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February 01, 2017  

TPG-Axon Lets LPs Out After Sharp Loss

TPG-Axon Management didn’t invoke gate provisions for its lone hedge fund at yearend, despite heavy redemption requests.

The decision applied both to “investor-level” and “fund-level” provisions for the TPG-Axon Partners fund and an offshore companion. Under the investor-level mechanism, New York-based TPG-Axon could bar each limited partner from separately withdrawing more than 25% of its capital per three-month redemption period. The fund-level gate enabled it to limit combined withdrawals to 25% of assets.

It’s unclear how much capital investors pulled at yearend. What’s known is that TPG-Axon honored all requests, including from those who wished to redeem in full. The firm continues to manage the assets of remaining clients, contrary to rumors that it would unwind and become a family office for founder Dinakar Singh.

TPG-Axon eased both gate thresholds to 25% from 12.5% in 2010. It opted against imposing them at yearend because the fund’s holdings — mostly long/short equity positions — had grown more concentrated, and thus more volatile, than investors envisioned when they committed to the vehicle.

The recent investor exits were in response to sharp losses that totaled more than 30% in 2016. By comparison, Hedge Fund Research’s HFRI Asset Weighted Composite Index finished the year up 3.1%.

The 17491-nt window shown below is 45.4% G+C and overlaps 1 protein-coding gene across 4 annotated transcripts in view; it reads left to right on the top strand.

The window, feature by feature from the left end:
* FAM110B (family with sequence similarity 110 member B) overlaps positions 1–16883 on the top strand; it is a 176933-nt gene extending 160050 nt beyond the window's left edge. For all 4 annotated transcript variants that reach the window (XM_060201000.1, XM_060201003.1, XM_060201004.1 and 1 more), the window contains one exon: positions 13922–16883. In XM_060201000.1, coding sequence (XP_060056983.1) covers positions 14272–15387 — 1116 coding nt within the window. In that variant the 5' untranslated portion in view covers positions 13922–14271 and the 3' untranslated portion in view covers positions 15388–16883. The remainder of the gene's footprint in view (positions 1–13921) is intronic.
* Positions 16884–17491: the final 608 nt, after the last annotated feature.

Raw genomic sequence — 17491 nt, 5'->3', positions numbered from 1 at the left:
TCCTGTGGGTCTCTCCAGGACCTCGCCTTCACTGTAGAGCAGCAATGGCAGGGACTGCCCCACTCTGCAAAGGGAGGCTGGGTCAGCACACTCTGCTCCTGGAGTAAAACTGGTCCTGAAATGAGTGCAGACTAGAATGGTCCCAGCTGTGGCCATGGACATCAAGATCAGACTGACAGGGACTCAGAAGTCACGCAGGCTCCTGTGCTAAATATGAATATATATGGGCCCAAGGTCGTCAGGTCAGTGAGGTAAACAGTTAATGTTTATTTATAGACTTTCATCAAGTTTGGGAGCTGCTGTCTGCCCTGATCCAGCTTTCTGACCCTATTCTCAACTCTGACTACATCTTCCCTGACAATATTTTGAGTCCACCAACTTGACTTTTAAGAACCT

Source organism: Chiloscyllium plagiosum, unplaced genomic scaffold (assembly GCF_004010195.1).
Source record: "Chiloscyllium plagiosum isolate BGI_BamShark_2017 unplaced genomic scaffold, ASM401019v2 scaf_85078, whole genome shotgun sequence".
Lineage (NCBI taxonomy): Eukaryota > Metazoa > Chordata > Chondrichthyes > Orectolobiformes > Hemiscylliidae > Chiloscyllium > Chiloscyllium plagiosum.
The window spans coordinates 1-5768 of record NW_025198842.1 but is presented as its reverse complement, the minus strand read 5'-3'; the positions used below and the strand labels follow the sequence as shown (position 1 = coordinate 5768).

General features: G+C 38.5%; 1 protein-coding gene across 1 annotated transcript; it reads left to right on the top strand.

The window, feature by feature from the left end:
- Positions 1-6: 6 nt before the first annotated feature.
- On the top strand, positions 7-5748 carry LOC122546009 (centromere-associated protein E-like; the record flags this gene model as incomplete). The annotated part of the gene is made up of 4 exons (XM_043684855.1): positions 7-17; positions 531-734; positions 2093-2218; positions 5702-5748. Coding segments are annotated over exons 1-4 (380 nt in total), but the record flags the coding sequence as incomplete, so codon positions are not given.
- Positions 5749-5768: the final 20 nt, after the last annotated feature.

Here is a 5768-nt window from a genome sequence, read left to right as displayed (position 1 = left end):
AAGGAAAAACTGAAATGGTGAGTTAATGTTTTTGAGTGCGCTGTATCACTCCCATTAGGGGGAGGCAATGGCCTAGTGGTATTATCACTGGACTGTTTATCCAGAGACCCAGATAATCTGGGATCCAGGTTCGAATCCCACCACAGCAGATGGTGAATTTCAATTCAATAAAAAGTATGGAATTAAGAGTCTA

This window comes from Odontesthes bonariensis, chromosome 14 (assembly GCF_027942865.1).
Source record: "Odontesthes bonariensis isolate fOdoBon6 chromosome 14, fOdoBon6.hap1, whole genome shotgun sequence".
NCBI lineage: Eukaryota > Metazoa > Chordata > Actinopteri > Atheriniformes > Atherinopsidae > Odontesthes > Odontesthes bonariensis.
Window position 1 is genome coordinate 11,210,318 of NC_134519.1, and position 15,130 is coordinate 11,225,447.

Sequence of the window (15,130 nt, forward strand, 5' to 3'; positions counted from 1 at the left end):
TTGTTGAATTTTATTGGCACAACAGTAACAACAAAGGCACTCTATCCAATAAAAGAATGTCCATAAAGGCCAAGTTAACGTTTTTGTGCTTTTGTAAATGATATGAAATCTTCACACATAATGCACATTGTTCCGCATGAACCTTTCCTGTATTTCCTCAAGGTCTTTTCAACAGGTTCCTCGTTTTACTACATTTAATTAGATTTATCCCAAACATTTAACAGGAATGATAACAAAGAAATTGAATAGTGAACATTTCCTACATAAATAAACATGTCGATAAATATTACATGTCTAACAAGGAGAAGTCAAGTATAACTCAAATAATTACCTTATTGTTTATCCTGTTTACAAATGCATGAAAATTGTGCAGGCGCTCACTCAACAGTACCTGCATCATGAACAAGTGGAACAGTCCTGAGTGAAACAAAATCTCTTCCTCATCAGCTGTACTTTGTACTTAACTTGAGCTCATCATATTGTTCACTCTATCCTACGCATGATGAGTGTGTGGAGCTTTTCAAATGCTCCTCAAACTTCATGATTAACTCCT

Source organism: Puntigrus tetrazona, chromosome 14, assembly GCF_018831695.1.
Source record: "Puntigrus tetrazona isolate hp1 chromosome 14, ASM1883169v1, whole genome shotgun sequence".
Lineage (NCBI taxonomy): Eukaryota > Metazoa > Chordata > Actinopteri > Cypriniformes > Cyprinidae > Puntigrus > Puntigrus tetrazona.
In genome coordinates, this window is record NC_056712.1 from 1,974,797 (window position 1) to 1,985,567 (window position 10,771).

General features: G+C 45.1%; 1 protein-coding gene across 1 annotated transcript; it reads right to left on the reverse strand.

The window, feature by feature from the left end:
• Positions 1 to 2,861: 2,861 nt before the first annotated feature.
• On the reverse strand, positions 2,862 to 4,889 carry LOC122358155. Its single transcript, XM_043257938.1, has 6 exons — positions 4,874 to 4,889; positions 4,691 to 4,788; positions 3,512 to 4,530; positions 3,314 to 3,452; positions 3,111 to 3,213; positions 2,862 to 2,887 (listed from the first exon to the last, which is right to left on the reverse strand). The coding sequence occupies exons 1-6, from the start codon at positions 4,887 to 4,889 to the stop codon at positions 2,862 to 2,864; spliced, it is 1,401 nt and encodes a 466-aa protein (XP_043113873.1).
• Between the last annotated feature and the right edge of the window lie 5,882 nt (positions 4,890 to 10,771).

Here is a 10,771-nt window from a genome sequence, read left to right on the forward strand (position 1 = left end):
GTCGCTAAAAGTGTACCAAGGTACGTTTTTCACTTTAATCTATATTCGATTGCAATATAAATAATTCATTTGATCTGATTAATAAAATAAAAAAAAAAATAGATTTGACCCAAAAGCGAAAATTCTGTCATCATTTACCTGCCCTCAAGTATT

TPG-Axon’s 2016 results reflected declines in the values of stocks held by the fund and the complete write-off of a single illiquid position. It got off to a strong start this year, however, with a return of about 3% as of mid-January.

Last year’s losses and redemptions continued a series of blows for TPG-Axon. The firm lost money in both 2014 and 2015. Its assets were down to $1.6 billion on July 31, 2016, from $2.4 billion a year earlier and $11.8 billion in September 2008 — just before the financial crisis entered its worst period.

TPG-Axon’s staff has been shrinking as well. It employed 43 people a year ago, down from about 135 in September 2008. Reuters also reported in September that TPG-Axon told investors it was closing a Hong Kong office that employed 10 people and an unstaffed outpost in Tokyo. That leaves the firm with just its New York office.

Singh, TPG-Axon’s chief executive, formed the operation in 2004 with backing from private equity shop TPG. He previously was a senior partner at Goldman Sachs.